• Kara October 22, 2013 at 10:33 am #

      Hi Gayle 🙂 Yes, this example is from the Little Boy Blue Blanket crochet along. Per the blanket pattern we are instructed to work the rows with the right side facing for this section. So we fasten off at the end of the row and then rejoin at the beginning again. Since we are already rejoining, I thought it would look nicer to start the rows with standing stitches instead of beginning chains. If you are just working back and forth across rows with the same color, turning your work after each row, this would probably not be the method I would use since I wouldn’t want to weave in all those ends. But in the case of this pattern I would have to do that anyway. Make sense?

  10. Carrie P. October 25, 2013 at 4:17 pm #

    thanks for showing how to do this. I used this technique.
    I was wondering if you could tell me how many stitches I should end up with when I am done with the Vshape part before I start the triangle part?
    I am pretty new to crochet but I am up for this challenge. Thanks for your help.

  11. Darlisa November 23, 2013 at 2:45 pm #

    This also works even when you’re not joining a new thread. What I do is turn, sl st into first st, yo, insert hk into same st, yo, then complete dc as normal. For a sc, start with the sl st, insert hk into same st, and complete as normal. Same for hdc.

    • Eugenie Potgieter February 2, 2014 at 9:57 am #

      This is absolutely briliant!

  12. Mary Pfeffer June 14, 2014 at 8:41 am #

    I’d like to see a video of this on YouTube linked here. Any chance?

  13. Jenn June 23, 2014 at 1:23 pm #

    My only problem with this method is that the pattern I am working on right now is in the round (making lots of squares for an heirloom afghan), and when I come back around to the standing DC the joining just doesn’t look quite right. Any tips for joining it after going through a round?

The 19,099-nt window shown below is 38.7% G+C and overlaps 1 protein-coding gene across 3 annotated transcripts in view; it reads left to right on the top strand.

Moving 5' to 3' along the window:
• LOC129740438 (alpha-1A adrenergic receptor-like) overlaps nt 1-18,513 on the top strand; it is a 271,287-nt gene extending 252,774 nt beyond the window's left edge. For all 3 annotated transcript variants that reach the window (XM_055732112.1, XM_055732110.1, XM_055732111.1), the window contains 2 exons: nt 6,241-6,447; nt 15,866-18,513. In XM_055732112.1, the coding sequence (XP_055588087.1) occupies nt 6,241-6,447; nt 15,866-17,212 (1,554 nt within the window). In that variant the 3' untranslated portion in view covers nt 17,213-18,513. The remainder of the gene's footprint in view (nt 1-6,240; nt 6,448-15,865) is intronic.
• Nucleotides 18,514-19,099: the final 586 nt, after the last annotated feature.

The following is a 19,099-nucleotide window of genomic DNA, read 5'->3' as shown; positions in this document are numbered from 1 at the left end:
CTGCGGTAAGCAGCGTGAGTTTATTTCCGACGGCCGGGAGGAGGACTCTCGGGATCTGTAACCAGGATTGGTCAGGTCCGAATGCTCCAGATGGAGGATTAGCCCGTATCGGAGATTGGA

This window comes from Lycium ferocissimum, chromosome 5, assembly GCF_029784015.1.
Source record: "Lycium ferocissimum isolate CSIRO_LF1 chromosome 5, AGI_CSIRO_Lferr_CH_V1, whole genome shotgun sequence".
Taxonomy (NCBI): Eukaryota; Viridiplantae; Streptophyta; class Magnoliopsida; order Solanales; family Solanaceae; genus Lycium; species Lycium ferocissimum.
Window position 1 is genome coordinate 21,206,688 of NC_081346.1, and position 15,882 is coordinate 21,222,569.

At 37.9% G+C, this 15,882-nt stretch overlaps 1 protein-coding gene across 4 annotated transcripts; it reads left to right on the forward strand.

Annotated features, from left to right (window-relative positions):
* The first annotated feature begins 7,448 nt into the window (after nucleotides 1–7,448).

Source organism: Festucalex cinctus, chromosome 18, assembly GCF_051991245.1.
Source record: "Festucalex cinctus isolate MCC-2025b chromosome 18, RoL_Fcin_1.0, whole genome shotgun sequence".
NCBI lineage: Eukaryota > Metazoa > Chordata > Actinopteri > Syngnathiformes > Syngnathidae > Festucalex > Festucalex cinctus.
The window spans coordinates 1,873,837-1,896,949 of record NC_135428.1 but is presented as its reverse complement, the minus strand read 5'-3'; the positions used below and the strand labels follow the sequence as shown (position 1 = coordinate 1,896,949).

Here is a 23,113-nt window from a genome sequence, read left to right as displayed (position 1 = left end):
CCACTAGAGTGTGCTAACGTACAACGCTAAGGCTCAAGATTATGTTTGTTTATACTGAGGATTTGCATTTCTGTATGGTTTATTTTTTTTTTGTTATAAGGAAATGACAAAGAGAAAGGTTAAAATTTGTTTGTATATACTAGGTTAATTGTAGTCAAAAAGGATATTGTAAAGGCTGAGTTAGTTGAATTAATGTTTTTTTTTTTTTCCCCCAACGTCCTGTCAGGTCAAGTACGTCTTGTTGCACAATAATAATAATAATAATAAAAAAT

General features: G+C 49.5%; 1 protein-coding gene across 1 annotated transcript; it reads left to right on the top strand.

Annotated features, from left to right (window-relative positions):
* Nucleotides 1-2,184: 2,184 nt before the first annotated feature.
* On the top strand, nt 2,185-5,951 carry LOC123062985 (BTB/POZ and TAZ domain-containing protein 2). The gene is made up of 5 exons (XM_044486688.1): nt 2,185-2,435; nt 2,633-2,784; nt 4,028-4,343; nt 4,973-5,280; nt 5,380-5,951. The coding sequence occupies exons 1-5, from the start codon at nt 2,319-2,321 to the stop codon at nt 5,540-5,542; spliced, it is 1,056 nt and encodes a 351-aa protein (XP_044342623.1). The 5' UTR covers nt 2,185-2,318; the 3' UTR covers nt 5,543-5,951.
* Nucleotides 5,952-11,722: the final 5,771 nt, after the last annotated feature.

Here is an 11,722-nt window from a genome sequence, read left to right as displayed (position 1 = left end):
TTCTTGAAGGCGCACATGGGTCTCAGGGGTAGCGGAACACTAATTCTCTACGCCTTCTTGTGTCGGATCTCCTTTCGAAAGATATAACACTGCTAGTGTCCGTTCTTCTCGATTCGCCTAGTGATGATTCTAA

14. Vera June 12, 2015 at 2:34 pm #

    I always have had trouble with missing the last stitch when making a back and forth crocheting project resulting in an uneven edge and having to take out and redo. Then one day at the beginning of a row I did not make my usual chain 3 turning chain, but instead I simply made a double crochet in the first stitch after the turn. It doesn’t look right since it seems very bulky, BUT when I got to it on the end of the next row I found the last stitch very easy to find and once the last dc is completed it looks totally correct AND makes for a very clean end of row and turn.
    So, instead of making a chain 3 turning chain: yarn over, insert into the first dc of the next row, pull up a loop resulting in 3 loops on hook, continue as usual for a dc. It works wonderfully.

    • Kara June 15, 2015 at 10:11 am #

      Great tip! Thanks for sharing 🙂

  15. Amy October 13, 2015 at 2:20 am #

    Thank you, BUT the amount of ads on your site is incredibly destracting from the information you are trying to provide. I’m on my mobile too! I can barely scroll down on my S6 with ads between your sentences and there’s a pop up at the bottom of the page as well. If you can’t control the ads- you should look elsewhere to put your site! But from experience, you do have control. The ads are how you make money from US who seek the info. So can you be nice to your fellow crochers and back them off a little?

  16. Jackie Spears March 25, 2016 at 11:52 am #

    I’ve been crocheting for almost 65 yrs I have been less than diligent about new stitches and techniques but since I have struggled with beginning chains for years thought I would check this out. Thank you so much. I have to practice but first attempt was impressive.